|Singer Iggy Pop.|
A lust for death and Iggy is jazzed
Iggy Pop Préliminaires
ESSENTIAL "I Want to Go to the Beach"
Iggy Pop experienced such pleasure reading Michel Houellebecq's 2005 novel, "The Possibility of an Island," he made a soundtrack to go with it. In fact the Stooges frontman was so transformed by the moody dystopian narrative (it's about sex, death, and the end of humankind) that he mostly kissed his guitars goodbye and flung himself into a percolating whorl of French crooning, acoustic blues, laid-back electronics, and - if not quite jazz - some seriously jazzy instrumentation.
The collection opens with a chill arrangement of the mid-century standard "Les Feuilles Mortes," spoken-sung in an American accent so obvious and gruff it flirts with satire. But the chuckles quickly fade, and despite a handful of half-baked moments (the disco throwaway "Party Time" and what sounds like a kitchen-table recording of a fragment called "He's Dead/She's Alive"), a musical persona begins to take shape.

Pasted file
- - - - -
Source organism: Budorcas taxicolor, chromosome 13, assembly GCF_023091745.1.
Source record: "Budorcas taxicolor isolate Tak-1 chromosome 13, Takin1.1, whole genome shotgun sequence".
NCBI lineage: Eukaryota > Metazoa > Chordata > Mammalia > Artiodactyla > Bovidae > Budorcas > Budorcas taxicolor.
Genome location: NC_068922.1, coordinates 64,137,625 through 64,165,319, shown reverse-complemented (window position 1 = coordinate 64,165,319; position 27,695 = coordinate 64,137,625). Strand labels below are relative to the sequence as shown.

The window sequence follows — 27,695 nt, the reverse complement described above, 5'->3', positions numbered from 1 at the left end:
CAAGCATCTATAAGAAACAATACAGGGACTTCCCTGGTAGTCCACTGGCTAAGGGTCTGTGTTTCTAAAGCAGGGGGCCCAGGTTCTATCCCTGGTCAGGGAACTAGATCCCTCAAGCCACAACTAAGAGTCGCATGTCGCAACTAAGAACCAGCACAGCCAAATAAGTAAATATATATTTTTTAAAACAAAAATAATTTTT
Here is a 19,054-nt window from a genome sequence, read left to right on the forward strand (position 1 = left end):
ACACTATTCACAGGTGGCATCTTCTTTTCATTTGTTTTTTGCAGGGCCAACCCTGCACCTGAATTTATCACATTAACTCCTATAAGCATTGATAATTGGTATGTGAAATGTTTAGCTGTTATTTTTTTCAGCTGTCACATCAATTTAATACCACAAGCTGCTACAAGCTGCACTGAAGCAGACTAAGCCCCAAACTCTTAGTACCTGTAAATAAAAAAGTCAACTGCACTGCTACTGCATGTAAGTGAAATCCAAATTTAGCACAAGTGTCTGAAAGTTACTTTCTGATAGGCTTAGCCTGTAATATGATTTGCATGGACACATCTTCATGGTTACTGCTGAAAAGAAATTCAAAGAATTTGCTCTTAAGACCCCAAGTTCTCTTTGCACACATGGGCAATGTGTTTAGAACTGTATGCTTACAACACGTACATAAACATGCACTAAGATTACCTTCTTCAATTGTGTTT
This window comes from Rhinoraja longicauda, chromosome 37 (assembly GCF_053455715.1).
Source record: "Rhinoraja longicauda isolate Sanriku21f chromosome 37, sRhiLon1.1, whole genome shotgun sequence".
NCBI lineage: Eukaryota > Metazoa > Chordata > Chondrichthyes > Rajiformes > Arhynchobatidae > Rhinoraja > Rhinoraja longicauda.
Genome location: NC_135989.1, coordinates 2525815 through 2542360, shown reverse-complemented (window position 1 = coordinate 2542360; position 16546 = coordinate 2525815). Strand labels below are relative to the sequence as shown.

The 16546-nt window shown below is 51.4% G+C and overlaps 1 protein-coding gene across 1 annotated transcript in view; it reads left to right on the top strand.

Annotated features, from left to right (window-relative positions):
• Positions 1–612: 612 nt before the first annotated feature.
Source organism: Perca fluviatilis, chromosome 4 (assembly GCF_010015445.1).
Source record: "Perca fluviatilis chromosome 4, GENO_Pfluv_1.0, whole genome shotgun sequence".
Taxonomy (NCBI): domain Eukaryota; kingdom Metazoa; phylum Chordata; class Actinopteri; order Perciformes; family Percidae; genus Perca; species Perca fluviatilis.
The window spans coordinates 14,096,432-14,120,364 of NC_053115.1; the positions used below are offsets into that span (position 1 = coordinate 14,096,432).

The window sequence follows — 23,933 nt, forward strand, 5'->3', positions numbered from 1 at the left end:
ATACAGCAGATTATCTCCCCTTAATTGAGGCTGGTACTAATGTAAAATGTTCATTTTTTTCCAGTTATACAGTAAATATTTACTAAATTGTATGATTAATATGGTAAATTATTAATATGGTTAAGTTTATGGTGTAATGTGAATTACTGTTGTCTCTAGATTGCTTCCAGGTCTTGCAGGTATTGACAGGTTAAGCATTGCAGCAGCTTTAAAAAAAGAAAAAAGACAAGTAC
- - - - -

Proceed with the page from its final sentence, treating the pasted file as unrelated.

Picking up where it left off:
Here's wiser, wearier Iggy, burrowing into the stately and strangely provocative confessional "I Want to Go to the Beach" and a hard-bitten New Orleans stomp, "King of the Dogs," songs that recall Leonard Cohen and Tom Waits, respectively. Antonio Carlos Jobim's "How Insensitive" grows haunted in Pop's baritone clutches, as does a passage from the novel that the singer recites on "A Machine for Loving."
The familiar Iggy surfaces, more coiled now than explosive, on "Je Sais Que Tu Sais," "Nice to Be Dead," and "She's a Business," and the dark rocker is grippingly of a piece with the disillusioned crooner. For all its talk of death, this album feels like a rebirth. (Out tomorrow) JOAN ANDERMAN